Unlike current, often atheist, champions of the Enlightenment who think the modern world began then and everything before was impenetrable dark ages, Gregory traces modern pluralism and freedom back to Luther’s questioning of the Catholic Church’s authority (triggered by his deduction that indulgences simply had to be money-making charlatanism), and its replacement with the individual’s right to interpret Scripture. Luther would not have put it that way exactly, and the word ‘unintended’ recurs in Gregory’s narrative because Luther, Calvin and the other Reformers would throw up their hands and ask ‘how was it come to this?’ if they surveyed the modern separation of church and state, the decline of public Christianity, the compartmentalisation of spirituality and the freedom to even reject religion altogether. Instead of the spiritual penetrating deeper into the everyday (as it arguably did for a few years), the opposite has occurred.

It had to, in some respects, because the affirmation of the right to believe what you liked was, ironically, the only way to hold society together, after the horrific wars of religion that accompanied the Reformation. And, although this history is complex, Gregory suggests that overall as religion gradually became a private matter it was not Enlightenment values that took the driver’s seat, but consumerism, led by the Dutch Golden Age. Religion, Gregory decides, lost out to money.

The sea is space

On the Ocean, Barry Cunliffe, Oxford University Press.

Barry Cunliffe is an archaeologist familiar with both the broad sweep and the intricate detail, and his books are rewarding sites for the archaeologically and historically inclined reader to dig. His most recent books have a distinctive style, in between coffee table book and popular history, with carefully selected illustrations and maps, and non-specialist readability. Usually he considers what happened between the oceans (as the title of one of his books on Eurasia has it), but here he concentrates on what Europeans did on the oceans.

In more reflective passages he conveys the tension for land-dwellers on a planet dominated by oceans. As he says, land is a place – a home, safe – but the sea is space – a region to explore, with opportunities. To set sail required bravery and skill, and Cunliffe’s book records the developments in technology that kept pace with human beings’ curiosity and determination, from paddles to sails, and from hollowed out logs to intricately constructed plank-sided vessels.

They also needed special awareness – mental maps aided by stars at night, and landmarks and memorised distances during the day. This to offset the forbidding nature of especially the Atlantic, the ‘Sea of Perpetual Gloom’ (hardly a glowing travel recommendation). The Greeks thought the exceptional Phoenicians, who had ventured into the Atlantic probably by 600 BC, were mad. For Julius Caesar, the Atlantic shore was as far as the Roman Empire needed to go, though ever practical, he noted for potential future naval battles the superior characteristics of the Atlantic people’s boats. Arabs likewise feared the sea, and one Arab leader rode his horse into the Atlantic, not as a Canute-like show of hubris, but to indicate that the Arab armies had reached their limit.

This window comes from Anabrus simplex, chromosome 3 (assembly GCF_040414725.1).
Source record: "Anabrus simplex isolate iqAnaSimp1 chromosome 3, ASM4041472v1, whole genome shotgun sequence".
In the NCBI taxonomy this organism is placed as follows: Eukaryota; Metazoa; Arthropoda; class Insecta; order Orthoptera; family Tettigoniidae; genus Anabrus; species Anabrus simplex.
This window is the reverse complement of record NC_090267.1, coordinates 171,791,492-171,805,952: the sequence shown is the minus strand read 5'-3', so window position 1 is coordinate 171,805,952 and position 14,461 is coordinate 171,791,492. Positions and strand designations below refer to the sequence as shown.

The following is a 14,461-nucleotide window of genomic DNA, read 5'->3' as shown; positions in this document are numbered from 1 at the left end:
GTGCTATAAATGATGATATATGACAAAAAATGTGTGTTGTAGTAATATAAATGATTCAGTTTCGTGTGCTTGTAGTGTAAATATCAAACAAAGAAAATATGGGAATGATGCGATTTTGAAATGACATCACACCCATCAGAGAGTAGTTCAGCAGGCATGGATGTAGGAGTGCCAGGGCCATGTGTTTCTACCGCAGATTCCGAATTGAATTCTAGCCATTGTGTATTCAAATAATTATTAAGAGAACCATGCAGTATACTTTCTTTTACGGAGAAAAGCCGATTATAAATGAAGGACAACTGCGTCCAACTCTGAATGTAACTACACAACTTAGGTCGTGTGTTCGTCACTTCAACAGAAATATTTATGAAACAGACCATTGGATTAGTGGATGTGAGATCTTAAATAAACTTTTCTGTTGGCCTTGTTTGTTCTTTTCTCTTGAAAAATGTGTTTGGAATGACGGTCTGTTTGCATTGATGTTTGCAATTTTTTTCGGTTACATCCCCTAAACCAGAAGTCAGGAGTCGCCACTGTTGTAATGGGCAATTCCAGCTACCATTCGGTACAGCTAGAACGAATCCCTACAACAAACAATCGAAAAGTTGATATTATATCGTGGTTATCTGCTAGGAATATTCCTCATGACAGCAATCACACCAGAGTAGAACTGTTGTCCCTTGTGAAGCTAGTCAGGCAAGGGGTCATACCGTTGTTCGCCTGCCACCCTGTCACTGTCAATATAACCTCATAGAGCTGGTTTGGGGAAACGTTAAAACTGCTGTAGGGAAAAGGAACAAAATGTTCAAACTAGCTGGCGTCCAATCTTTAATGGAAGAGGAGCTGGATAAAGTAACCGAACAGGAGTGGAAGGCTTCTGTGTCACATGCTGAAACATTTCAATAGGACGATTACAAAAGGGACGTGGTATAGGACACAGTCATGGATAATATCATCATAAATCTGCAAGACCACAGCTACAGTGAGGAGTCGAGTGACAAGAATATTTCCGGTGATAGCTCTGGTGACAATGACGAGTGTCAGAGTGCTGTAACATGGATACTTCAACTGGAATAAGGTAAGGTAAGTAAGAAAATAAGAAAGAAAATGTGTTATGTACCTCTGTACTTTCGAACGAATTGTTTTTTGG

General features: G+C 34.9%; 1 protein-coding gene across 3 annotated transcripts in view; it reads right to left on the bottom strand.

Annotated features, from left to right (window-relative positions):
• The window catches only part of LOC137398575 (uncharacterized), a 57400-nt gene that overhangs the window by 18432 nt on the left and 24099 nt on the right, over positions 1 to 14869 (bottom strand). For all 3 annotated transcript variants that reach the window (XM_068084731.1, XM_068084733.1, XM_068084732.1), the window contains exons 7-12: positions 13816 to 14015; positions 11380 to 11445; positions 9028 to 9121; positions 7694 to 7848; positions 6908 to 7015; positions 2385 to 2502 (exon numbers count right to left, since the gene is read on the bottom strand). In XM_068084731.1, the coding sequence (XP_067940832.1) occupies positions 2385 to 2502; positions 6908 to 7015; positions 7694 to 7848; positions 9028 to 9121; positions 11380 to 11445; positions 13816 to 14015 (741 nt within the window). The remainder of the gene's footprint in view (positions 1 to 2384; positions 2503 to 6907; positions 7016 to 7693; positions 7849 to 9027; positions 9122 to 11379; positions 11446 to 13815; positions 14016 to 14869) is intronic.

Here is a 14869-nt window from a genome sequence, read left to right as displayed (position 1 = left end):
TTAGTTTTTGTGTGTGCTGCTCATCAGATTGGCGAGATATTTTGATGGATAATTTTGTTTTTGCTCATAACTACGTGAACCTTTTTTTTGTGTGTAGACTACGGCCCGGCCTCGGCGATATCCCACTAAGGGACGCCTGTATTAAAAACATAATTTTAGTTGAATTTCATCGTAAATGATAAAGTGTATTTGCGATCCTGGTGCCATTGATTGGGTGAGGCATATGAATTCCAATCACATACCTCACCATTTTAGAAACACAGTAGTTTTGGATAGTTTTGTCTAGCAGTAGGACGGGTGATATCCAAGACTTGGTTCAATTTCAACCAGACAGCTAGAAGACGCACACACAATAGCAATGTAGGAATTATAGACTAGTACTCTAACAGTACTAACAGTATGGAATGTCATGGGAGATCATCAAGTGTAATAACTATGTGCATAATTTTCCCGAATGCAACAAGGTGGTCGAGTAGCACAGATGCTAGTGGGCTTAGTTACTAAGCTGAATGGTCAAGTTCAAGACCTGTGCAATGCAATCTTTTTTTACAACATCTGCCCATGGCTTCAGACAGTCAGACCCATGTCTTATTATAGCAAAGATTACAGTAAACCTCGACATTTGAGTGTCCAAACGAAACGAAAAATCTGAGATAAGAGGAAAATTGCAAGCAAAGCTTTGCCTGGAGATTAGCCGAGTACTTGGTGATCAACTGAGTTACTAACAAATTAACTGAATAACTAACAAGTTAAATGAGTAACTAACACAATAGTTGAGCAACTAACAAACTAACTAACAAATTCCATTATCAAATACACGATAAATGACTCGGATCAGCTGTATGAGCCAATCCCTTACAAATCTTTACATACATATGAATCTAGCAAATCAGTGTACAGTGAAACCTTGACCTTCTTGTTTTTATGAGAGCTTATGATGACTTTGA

In the Bible the ocean is generally out of bounds. Quite literally, to the biblical writers, ‘here be monsters’. No wonder, as the Jews had no decent sea ports, and with little familiarity with seafaring, they turned their backs on the sea. For others facing the Atlantic, it inspired the imagining of distant lands, exotic peoples, myths and gods. The ocean was a liminal space between heaven and earth, and the dead were often farewelled in boats, pushed out toward the afterlife which surely lay beyond the watery horizon. Yet for the Portuguese, the Danes or the Irish the Atlantic beckoned. It was dangerous, yes, but held potential.

Why did people take to the waters? For some, it was the sheer adventure and the potential for fame. Wanderlust, says Cunliffe, is a persistent human characteristic. The challenge could also reap material reward. There was the simple issue of sustenance – fishing was an early lure, pulling fisherman further and further out. It is likely that fisherman after cod discovered North America long before Columbus.

And there was trade. Cunliffe maps out in detail the pottery finds that confirm the large trading networks of Neolithic peoples. Wine, spices, leather, silk and gold flowed into Britain, in exchange for wool and tin. Forays down the coast of Africa produced ivory and slaves. Later, of course, the Indies and their spices enticed the Spanish and Portuguese to head west (rather than the longer route around the Cape of Good Hope, which was named by a Portuguese king hoping for riches from the East). Contrary to popular belief, they had long understood the world was round, and from quite sophisticated calculations reckoned China was an easy sail across the Atlantic. And if you couldn’t trade, you could always steal, as the Vikings proved.